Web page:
Off Message December 2005

Breaking Up With Google

Journalists have been making savage love to Google for several years now. Will it last?
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Media outlets will spend the next two weeks looking back at 2005 with the usual barrage of inane top-10 lists, favorite images, people of the year, and so forth.

That's all window dressing, strictly for the masses. The news tribe is already living in 2006, assigning the stories and thinking up the new angles.

What will those stories be about? More to the point, which famous people and institutions are due for a comeuppance in the coming year?

Squashing the powerful is an essential media skill, a leveling device that helps keep democracy democratic. It's also great theater. This year, for instance, President Bush went from Sun King to Dog Boy in a matter of about six months. He did most of the work by himself, but media folk were happy to pitch in as needed.

Who's next? I think the worm is about to turn on Google. The company's ascent has been too rapid, its successes too extravagant. As I wrote this sentence a few days ago, Google's stock price was $416, up more than 300 percent since the company went public a mere 16 months ago.

Regular people look at that run-up and say: "Nice work, Google, you must be doing something right." Media people look at the same numbers and hear a little voice: Somebody's got to stop this.

Google's rise and expanding reach—every day seems to bring an ambitious new project from the Googleplex—are especially galling to the media because they're partly responsible. Journalists have been making savage love to Google for several years now, churning out an astonishing succession of idolatrous stories about the two young men who founded the company, Sergey Brin and Larry Page, and the blinding brilliance of everything that bears the name Google.

In a 60 Minutes piece that aired last January, Google Chief Executive Eric Schmidt told CBS's Lesley Stahl that his employees were always coming up with new ideas that had never occurred to him. "That's the genius of Google," Schmidt said.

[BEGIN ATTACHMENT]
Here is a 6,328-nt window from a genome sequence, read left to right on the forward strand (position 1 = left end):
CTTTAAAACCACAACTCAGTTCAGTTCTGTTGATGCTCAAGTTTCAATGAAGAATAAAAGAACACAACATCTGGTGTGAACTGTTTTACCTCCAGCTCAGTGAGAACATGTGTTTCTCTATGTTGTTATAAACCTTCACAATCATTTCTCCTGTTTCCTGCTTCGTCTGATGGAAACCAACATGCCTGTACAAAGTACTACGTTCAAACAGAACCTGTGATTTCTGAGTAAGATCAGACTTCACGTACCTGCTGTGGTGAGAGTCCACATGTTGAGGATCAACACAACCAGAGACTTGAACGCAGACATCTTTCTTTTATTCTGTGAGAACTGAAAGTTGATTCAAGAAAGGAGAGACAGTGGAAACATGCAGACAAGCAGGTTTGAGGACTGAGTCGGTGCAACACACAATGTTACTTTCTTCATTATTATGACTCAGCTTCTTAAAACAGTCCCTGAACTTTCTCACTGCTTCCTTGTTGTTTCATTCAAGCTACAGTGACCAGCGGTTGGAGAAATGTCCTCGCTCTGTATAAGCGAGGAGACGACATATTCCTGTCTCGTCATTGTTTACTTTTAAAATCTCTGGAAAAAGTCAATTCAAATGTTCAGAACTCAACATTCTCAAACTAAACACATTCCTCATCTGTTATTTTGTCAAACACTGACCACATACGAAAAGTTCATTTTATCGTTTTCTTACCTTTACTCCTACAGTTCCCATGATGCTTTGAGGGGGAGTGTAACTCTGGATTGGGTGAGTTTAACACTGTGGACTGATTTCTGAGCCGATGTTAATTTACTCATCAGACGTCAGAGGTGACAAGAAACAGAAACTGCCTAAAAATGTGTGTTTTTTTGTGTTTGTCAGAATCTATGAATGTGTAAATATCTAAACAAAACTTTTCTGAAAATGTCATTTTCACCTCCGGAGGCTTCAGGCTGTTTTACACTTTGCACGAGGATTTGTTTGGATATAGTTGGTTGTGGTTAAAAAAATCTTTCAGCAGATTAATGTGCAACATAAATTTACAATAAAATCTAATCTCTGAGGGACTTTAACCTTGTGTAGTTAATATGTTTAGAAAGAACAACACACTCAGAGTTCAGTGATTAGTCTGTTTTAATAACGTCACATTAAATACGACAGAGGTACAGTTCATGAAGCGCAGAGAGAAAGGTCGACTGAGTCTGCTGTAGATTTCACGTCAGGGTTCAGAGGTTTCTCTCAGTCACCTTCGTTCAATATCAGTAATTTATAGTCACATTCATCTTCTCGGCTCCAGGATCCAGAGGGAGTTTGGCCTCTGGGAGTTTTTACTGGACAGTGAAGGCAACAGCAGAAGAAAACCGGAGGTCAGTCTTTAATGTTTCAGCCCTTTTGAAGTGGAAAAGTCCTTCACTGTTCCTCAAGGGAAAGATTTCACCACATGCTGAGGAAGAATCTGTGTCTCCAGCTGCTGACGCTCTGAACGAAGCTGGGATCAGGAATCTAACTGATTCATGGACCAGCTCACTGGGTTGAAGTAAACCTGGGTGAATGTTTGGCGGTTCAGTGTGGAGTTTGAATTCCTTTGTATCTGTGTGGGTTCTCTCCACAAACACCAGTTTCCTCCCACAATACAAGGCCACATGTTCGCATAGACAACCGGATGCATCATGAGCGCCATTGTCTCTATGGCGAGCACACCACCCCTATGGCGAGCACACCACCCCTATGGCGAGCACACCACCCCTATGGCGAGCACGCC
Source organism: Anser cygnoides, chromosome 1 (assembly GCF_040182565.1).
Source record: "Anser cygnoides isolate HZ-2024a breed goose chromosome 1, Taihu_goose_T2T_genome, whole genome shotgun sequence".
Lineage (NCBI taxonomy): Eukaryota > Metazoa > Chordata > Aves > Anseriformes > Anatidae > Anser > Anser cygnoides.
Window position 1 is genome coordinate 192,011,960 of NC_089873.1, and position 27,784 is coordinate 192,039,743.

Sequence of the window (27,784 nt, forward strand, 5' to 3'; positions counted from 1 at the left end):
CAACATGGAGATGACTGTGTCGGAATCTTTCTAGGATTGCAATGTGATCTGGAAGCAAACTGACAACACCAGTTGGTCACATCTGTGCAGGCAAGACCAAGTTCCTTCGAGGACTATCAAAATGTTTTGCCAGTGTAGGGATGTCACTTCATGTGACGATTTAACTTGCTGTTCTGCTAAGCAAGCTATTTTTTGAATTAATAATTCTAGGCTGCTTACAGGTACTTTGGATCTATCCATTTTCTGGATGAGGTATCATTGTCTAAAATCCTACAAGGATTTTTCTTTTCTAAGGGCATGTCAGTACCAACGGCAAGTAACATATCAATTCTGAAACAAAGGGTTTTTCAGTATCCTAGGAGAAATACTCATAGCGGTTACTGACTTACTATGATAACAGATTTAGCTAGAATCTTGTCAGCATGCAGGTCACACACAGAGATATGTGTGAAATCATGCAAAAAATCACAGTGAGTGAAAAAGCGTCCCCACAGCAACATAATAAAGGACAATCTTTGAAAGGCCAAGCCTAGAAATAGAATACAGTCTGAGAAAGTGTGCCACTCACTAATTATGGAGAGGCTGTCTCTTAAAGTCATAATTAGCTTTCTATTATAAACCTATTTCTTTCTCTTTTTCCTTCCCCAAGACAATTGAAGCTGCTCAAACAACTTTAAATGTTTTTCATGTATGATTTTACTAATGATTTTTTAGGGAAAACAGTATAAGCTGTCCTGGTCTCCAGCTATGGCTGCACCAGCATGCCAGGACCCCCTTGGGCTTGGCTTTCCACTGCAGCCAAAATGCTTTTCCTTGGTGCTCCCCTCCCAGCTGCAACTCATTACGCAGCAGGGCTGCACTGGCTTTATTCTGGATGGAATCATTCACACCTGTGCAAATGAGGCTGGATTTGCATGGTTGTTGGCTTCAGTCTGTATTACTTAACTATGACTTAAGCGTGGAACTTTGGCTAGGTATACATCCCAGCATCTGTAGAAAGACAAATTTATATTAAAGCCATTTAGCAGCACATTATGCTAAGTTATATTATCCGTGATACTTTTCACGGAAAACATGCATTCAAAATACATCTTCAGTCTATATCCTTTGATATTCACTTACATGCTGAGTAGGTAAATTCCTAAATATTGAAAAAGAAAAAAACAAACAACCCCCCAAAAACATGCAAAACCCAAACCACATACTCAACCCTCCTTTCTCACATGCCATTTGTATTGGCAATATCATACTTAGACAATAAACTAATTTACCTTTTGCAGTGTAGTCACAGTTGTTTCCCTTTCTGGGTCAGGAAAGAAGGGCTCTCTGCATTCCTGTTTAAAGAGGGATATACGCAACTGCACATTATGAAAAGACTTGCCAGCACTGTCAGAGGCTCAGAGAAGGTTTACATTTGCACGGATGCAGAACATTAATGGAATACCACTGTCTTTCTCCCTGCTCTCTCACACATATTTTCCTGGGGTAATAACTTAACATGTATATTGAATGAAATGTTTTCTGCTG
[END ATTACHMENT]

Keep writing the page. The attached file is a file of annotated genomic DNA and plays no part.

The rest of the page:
"Where did that genius come from in the first place?" Stahl wondered. "And where is Google going? How are they going to change the world and our lives in the future? We'll see in a minute."

The world and our lives hung in the balance until, after the break, came this exchange:

Stahl: Is it true that you're a gymnast?

Brin: I've done various acrobatic things, over time. I took some gymnastics classes at Stanford, and I've taken some circus classes since then at the—yeah, so the flying trapeze and trampoline and things.

Stahl: Really? Really?

Brin: Yeah, just from—but I'm not very good.

Rich, brilliant, and modest, to boot. A story in the House & Home section of The New York Times once referred to Brin and Page as "sexy Silicon Valley billionaires." Seldom are old-line media outlets so out there with their libidos. But billionaires are special, and the Google billionaires were the most special of all.

These love affairs always end badly. The reversal started last month, when word broke that the sexy ones had purchased a big jet. The Wall Street Journal reported the news in a front-page story that opened in curiously tart fashion, given that the subject was Google: "On the road, Sergey Brin and Larry Page have owned environmentally friendly hybrid vehicles such as the Toyota Prius. In the air, they apparently prefer something roomier. Google Inc.'s two billionaire founders, both 32 years old, will soon be cruising the skies in a Boeing 767 wide-body airliner. They bought the used plane earlier this year, Mr. Page says."

Even more telling was this from the story's headline: "Included Are Two Staterooms, a Shower, Seats for 50; It's 'Good for the World.'"

That last phrase came from a quotation in which Page told The Journal that one purpose of the aircraft was "to be able to take large numbers of people to places such as Africa. I think that can only be good for the world." The paper noted: "Messrs. Brin and Page played a key role in setting up Google.org, a program for corporate philanthropy and socially minded investments that is funding projects in Africa and elsewhere."

Details, details. The "Good for the World" fragment migrated directly to the top of the Drudge Report and hung there for a while, like a semaphore the rest of the media would understand.

And they did. While technology blogs have been full of anti-Google sentiments for a long time, the mainstreamers are now joining in. A few weeks after the jet story, Boston Globe technology writer Hiawatha Bray opened a piece with the question, "Do you hate Google yet?" Reminding his readers that once upon a time Microsoft was the heroic upstart, Bray then asked, "Is it Google's turn?"

Last week, USA Today ran an is-Google-bad? story under the headline, "Once-Brotherly Image Turns Big Brotherly."

It's kind of amazing it took this long for journalists to start turning on Google. After all, the company has its own news operation, one of those information-wants-to-be-free deals that is eating the old media's lunch. Why help them?

In 2006, watch for media people to stop using those Google e-mail addresses ending in "@gmail.com" that were once so fashionable, a sign that you were plugged in to the cool people. Cool just moved on.

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William Powers is a columnist for National Journal, a weekly magazine covering politics and government published in Washington, D.C.

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